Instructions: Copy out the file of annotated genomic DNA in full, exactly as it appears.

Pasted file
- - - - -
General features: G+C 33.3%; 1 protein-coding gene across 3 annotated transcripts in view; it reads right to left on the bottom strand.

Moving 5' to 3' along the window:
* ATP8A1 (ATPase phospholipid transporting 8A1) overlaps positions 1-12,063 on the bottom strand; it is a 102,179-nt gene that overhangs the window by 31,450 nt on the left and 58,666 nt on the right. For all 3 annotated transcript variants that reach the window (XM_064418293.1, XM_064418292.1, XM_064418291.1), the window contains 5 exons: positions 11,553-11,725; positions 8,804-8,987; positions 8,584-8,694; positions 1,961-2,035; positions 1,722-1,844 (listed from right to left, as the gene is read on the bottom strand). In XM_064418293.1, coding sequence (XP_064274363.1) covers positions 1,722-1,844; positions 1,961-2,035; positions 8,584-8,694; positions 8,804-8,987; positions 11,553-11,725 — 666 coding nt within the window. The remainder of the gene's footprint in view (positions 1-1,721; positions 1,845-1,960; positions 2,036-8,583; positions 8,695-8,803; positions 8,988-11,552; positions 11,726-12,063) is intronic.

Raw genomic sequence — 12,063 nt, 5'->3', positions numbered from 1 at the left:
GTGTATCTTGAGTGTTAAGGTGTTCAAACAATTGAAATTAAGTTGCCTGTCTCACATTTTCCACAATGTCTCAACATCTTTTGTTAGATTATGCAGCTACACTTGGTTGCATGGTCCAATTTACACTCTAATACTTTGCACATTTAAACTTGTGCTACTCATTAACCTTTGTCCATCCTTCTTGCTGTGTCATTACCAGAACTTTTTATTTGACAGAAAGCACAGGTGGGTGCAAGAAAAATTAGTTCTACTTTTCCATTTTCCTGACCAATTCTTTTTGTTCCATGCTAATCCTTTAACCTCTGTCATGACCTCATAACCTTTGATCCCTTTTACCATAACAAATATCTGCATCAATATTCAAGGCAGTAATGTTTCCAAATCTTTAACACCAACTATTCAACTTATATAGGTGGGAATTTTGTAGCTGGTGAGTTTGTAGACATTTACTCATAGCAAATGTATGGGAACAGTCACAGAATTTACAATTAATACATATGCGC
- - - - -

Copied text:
General features: G+C 33.3%; 1 protein-coding gene across 3 annotated transcripts in view; it reads right to left on the bottom strand.

Moving 5' to 3' along the window:
* ATP8A1 (ATPase phospholipid transporting 8A1) overlaps positions 1-12,063 on the bottom strand; it is a 102,179-nt gene that overhangs the window by 31,450 nt on the left and 58,666 nt on the right. For all 3 annotated transcript variants that reach the window (XM_064418293.1, XM_064418292.1, XM_064418291.1), the window contains 5 exons: positions 11,553-11,725; positions 8,804-8,987; positions 8,584-8,694; positions 1,961-2,035; positions 1,722-1,844 (listed from right to left, as the gene is read on the bottom strand). In XM_064418293.1, coding sequence (XP_064274363.1) covers positions 1,722-1,844; positions 1,961-2,035; positions 8,584-8,694; positions 8,804-8,987; positions 11,553-11,725 — 666 coding nt within the window. The remainder of the gene's footprint in view (positions 1-1,721; positions 1,845-1,960; positions 2,036-8,583; positions 8,695-8,803; positions 8,988-11,552; positions 11,726-12,063) is intronic.

Raw genomic sequence — 12,063 nt, 5'->3', positions numbered from 1 at the left:
GTGTATCTTGAGTGTTAAGGTGTTCAAACAATTGAAATTAAGTTGCCTGTCTCACATTTTCCACAATGTCTCAACATCTTTTGTTAGATTATGCAGCTACACTTGGTTGCATGGTCCAATTTACACTCTAATACTTTGCACATTTAAACTTGTGCTACTCATTAACCTTTGTCCATCCTTCTTGCTGTGTCATTACCAGAACTTTTTATTTGACAGAAAGCACAGGTGGGTGCAAGAAAAATTAGTTCTACTTTTCCATTTTCCTGACCAATTCTTTTTGTTCCATGCTAATCCTTTAACCTCTGTCATGACCTCATAACCTTTGATCCCTTTTACCATAACAAATATCTGCATCAATATTCAAGGCAGTAATGTTTCCAAATCTTTAACACCAACTATTCAACTTATATAGGTGGGAATTTTGTAGCTGGTGAGTTTGTAGACATTTACTCATAGCAAATGTATGGGAACAGTCACAGAATTTACAATTAATACATATGCGC